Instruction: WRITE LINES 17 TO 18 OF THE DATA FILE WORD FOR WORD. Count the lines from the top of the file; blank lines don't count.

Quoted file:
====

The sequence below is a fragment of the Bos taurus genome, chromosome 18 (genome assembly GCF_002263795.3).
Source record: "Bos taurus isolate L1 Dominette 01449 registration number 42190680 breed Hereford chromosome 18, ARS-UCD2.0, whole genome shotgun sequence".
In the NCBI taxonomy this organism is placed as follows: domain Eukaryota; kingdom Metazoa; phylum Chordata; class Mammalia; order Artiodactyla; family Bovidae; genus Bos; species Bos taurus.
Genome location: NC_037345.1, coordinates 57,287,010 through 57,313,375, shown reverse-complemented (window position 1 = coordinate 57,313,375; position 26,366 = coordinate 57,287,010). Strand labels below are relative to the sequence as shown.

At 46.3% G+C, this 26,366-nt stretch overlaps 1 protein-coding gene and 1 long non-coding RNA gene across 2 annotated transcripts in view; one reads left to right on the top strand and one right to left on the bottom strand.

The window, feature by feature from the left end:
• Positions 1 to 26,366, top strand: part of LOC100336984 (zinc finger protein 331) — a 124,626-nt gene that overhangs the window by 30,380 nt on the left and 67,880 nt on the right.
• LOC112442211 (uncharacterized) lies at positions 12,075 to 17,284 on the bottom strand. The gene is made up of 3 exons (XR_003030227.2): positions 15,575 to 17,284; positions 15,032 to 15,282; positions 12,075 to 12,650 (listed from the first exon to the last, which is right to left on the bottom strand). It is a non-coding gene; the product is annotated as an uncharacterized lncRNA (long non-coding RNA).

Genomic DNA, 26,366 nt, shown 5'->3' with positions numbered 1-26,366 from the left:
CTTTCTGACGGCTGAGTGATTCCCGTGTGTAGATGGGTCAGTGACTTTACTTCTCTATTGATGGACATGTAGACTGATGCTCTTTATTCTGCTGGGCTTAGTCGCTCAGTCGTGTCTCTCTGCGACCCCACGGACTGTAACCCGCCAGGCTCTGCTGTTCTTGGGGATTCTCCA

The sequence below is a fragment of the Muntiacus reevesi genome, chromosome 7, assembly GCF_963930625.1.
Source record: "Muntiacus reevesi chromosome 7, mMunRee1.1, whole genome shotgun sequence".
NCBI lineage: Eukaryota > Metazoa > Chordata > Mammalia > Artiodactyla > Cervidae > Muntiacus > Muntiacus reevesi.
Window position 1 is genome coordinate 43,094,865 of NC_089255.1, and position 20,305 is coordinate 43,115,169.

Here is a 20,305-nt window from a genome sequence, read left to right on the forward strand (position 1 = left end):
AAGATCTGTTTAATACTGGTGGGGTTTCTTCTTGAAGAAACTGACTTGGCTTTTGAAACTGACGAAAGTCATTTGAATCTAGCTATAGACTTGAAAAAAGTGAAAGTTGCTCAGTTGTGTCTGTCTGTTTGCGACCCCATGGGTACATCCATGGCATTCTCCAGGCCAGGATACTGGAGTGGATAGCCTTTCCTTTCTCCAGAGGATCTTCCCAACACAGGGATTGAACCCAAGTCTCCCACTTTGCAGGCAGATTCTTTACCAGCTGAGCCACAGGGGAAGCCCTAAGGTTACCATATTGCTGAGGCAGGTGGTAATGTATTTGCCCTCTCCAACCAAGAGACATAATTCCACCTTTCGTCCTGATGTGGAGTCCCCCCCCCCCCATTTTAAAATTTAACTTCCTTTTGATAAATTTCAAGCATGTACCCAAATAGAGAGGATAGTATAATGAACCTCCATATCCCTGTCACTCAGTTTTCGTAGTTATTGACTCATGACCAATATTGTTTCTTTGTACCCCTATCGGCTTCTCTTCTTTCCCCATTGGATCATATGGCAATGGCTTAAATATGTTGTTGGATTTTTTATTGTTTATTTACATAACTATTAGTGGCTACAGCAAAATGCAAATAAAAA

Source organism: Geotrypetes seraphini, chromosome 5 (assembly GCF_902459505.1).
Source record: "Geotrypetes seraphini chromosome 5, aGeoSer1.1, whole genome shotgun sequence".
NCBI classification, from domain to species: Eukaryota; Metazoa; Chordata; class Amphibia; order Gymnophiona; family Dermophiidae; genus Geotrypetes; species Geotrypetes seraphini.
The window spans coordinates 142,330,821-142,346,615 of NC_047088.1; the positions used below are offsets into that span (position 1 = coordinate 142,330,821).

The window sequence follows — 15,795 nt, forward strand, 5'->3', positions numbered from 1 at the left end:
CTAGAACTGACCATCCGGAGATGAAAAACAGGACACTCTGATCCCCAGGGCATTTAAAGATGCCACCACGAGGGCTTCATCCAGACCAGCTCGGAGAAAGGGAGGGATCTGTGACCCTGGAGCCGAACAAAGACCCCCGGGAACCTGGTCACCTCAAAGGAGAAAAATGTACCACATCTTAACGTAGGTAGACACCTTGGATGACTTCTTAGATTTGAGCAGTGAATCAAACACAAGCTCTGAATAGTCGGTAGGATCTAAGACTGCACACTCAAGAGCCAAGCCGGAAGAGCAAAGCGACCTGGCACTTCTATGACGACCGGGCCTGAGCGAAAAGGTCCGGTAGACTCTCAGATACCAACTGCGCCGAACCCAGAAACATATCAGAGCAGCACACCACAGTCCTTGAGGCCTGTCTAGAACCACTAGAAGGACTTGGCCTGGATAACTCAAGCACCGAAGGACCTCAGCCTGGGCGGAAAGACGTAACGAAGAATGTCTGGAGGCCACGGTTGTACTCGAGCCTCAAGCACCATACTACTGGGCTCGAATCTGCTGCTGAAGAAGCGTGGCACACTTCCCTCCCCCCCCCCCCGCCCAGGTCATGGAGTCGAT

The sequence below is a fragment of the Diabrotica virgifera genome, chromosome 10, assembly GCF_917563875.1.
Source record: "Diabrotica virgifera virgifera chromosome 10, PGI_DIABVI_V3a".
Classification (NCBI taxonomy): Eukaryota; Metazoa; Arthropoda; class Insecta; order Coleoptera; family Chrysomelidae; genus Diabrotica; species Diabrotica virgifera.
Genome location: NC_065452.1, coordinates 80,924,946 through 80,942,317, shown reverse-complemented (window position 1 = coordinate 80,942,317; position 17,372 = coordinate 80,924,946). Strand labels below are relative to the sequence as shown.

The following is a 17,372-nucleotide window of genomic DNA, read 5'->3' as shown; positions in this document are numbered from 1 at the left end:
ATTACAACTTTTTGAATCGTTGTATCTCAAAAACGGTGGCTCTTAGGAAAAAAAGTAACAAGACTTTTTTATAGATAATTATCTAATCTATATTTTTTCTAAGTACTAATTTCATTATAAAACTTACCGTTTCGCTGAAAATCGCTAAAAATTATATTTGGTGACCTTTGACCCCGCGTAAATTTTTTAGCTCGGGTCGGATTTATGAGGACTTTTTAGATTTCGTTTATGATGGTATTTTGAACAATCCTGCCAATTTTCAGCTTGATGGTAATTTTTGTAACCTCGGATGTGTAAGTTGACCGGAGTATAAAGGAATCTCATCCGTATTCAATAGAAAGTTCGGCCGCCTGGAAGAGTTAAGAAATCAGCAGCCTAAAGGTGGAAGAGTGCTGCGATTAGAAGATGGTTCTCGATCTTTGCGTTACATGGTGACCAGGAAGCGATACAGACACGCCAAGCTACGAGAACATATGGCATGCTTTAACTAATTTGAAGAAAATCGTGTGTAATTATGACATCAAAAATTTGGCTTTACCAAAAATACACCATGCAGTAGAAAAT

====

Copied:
Source organism: Geotrypetes seraphini, chromosome 5 (assembly GCF_902459505.1).
Source record: "Geotrypetes seraphini chromosome 5, aGeoSer1.1, whole genome shotgun sequence".